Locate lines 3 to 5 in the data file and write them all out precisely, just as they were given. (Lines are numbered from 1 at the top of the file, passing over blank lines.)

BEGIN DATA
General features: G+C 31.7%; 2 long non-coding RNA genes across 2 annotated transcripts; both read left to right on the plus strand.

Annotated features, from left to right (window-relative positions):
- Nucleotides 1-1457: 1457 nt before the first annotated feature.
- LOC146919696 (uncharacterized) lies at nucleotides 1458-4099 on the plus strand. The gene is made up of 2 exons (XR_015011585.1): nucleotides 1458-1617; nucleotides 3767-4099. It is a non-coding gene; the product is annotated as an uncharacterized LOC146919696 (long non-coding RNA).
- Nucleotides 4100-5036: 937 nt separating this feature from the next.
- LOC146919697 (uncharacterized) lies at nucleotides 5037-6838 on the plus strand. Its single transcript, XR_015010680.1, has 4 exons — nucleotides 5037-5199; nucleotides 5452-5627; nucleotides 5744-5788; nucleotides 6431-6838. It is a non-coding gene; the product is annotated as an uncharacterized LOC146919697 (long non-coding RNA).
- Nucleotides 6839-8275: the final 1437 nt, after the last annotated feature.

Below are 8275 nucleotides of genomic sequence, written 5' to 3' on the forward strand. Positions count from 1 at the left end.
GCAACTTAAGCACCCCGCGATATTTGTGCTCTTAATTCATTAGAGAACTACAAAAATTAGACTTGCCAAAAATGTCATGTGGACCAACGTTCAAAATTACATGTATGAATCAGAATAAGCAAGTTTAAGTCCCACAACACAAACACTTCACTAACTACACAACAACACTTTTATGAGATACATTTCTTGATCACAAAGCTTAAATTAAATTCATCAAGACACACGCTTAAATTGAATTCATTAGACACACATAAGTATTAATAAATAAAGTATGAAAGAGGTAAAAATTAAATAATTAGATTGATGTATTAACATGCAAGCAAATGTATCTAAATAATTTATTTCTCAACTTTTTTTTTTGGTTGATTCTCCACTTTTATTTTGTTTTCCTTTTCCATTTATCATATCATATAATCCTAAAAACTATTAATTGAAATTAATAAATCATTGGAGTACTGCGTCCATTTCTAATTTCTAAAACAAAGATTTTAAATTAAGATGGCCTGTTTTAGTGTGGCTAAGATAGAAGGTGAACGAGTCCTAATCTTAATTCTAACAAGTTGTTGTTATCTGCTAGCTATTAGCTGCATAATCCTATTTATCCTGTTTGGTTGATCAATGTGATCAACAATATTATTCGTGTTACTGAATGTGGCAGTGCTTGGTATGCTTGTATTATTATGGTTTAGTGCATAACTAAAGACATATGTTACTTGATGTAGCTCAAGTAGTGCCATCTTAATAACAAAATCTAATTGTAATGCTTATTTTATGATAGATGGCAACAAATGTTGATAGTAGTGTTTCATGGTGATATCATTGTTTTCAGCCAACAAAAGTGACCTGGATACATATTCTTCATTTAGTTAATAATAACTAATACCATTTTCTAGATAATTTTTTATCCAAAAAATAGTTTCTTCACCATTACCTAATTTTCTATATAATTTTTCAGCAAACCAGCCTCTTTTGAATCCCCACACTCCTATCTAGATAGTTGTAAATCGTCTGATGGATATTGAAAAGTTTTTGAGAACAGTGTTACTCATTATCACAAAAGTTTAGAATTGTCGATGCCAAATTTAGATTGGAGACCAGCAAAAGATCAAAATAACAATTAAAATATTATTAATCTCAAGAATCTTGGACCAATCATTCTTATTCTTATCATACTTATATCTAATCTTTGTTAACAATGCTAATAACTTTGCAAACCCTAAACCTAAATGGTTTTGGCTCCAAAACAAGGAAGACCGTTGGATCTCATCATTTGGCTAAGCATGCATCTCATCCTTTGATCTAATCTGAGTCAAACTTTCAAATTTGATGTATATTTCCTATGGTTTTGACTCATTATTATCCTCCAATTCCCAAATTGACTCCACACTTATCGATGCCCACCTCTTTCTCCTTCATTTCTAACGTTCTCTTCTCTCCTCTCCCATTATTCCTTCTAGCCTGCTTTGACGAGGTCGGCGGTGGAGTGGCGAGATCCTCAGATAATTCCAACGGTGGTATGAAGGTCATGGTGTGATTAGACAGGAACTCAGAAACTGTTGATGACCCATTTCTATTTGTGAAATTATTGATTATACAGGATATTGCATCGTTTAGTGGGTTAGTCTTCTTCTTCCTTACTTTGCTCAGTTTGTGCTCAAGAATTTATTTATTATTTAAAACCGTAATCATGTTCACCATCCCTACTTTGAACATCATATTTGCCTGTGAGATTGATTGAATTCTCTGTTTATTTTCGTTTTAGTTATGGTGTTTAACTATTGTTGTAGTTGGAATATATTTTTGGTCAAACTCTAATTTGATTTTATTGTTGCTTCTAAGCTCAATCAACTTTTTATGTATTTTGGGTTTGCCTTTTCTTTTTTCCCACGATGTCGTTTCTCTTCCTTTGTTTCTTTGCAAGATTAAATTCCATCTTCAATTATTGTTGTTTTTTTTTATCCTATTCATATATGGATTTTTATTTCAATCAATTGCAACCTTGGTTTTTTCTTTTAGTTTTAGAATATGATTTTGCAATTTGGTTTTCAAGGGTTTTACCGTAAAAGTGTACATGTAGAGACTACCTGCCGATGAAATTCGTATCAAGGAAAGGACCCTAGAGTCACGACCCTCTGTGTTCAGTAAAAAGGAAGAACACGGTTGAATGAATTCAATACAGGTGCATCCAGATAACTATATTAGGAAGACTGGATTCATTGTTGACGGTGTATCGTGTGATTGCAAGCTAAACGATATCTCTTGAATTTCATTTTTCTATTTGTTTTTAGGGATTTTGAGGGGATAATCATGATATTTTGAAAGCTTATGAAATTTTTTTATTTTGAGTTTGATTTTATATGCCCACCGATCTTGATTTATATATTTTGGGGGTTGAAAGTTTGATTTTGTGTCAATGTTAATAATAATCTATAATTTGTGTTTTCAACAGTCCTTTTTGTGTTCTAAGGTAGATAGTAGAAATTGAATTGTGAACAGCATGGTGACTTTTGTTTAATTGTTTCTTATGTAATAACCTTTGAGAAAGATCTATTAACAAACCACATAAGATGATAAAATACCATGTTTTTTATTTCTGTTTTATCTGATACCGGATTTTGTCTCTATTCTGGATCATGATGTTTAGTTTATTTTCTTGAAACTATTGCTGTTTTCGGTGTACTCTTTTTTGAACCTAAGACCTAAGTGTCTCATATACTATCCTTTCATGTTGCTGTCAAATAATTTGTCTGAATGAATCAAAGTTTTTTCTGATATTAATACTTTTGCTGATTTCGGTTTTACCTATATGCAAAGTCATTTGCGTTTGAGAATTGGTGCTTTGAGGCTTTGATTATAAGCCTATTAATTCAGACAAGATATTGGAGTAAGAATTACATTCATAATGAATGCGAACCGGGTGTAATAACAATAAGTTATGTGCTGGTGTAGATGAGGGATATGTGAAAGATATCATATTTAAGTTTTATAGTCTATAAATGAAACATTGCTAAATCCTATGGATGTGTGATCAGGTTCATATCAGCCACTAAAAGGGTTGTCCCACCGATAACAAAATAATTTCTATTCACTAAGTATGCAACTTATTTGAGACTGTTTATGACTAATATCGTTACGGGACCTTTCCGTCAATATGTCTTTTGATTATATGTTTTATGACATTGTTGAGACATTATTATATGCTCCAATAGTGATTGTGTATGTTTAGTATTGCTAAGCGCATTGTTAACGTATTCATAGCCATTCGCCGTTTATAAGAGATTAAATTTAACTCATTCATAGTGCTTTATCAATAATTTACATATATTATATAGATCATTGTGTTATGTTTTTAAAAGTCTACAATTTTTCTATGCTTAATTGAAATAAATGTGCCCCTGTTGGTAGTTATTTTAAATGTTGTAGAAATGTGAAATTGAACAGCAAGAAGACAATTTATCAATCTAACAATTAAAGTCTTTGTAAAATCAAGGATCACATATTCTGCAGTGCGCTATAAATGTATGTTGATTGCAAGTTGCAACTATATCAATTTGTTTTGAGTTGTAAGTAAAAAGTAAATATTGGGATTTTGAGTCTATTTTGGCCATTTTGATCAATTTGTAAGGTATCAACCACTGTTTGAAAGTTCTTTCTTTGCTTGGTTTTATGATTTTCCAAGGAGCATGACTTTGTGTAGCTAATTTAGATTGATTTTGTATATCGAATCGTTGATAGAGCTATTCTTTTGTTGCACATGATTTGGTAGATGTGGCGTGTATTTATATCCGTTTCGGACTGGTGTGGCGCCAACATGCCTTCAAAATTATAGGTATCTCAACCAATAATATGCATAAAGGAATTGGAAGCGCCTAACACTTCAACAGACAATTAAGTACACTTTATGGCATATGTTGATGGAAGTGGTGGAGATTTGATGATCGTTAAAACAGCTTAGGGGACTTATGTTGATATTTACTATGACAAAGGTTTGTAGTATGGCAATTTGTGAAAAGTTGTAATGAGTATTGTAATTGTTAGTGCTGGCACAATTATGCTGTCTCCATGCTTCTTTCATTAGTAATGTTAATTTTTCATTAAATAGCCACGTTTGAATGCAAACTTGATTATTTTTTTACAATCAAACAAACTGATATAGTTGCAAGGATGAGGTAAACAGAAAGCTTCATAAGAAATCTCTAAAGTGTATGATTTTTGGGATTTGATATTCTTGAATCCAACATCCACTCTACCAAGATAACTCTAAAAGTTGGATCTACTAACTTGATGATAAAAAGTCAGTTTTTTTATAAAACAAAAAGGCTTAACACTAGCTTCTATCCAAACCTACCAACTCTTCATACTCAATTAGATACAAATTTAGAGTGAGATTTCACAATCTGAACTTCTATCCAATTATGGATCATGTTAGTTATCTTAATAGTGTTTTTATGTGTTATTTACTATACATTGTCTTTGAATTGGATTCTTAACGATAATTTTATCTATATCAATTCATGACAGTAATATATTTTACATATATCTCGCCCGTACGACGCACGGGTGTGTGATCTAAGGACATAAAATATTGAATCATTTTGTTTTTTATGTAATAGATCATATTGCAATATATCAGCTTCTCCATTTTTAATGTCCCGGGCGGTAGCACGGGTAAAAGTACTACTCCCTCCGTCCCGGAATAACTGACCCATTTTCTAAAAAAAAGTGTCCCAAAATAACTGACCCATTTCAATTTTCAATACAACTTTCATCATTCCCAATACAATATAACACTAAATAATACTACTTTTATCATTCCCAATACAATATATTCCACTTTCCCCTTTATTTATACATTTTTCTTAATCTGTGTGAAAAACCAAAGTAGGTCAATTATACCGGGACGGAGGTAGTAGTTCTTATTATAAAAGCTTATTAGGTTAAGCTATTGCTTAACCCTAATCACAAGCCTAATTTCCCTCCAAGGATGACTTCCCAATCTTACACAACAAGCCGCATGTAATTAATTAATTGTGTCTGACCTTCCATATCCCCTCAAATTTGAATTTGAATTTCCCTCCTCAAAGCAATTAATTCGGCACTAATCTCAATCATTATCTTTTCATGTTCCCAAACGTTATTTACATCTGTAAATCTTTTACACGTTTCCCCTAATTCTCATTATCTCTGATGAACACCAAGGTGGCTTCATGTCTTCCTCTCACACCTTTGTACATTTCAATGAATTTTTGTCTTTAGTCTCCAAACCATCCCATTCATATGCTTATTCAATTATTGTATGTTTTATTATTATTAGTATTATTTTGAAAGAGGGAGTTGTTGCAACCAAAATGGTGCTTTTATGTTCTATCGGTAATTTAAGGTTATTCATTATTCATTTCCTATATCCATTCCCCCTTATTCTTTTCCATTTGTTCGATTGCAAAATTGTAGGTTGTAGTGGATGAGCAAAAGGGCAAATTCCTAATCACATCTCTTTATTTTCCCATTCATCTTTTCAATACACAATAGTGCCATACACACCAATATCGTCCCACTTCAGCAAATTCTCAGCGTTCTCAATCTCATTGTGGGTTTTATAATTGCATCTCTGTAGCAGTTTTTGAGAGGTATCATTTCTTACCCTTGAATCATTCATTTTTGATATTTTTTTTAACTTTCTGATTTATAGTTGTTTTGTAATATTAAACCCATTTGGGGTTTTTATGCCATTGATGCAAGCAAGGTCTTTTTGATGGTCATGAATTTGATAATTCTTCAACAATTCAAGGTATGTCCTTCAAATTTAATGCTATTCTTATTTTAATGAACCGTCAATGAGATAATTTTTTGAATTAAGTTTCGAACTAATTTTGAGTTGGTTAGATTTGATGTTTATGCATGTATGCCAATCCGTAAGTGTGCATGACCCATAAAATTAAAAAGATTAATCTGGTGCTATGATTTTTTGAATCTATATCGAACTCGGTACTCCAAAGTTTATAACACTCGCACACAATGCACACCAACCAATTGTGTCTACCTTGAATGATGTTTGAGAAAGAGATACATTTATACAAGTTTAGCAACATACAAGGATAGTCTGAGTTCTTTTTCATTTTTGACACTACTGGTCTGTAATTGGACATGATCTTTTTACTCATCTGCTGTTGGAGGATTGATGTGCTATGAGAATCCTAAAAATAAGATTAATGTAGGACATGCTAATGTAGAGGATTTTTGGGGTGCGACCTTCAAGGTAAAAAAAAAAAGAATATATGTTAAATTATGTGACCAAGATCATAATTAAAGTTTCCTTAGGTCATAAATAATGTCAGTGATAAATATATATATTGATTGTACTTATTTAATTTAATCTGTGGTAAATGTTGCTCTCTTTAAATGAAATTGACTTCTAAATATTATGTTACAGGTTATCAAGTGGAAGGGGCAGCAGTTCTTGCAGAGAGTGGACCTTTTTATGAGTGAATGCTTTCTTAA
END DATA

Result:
- Nucleotides 1-1457: 1457 nt before the first annotated feature.
- LOC146919696 (uncharacterized) lies at nucleotides 1458-4099 on the plus strand. The gene is made up of 2 exons (XR_015011585.1): nucleotides 1458-1617; nucleotides 3767-4099. It is a non-coding gene; the product is annotated as an uncharacterized LOC146919696 (long non-coding RNA).
- Nucleotides 4100-5036: 937 nt separating this feature from the next.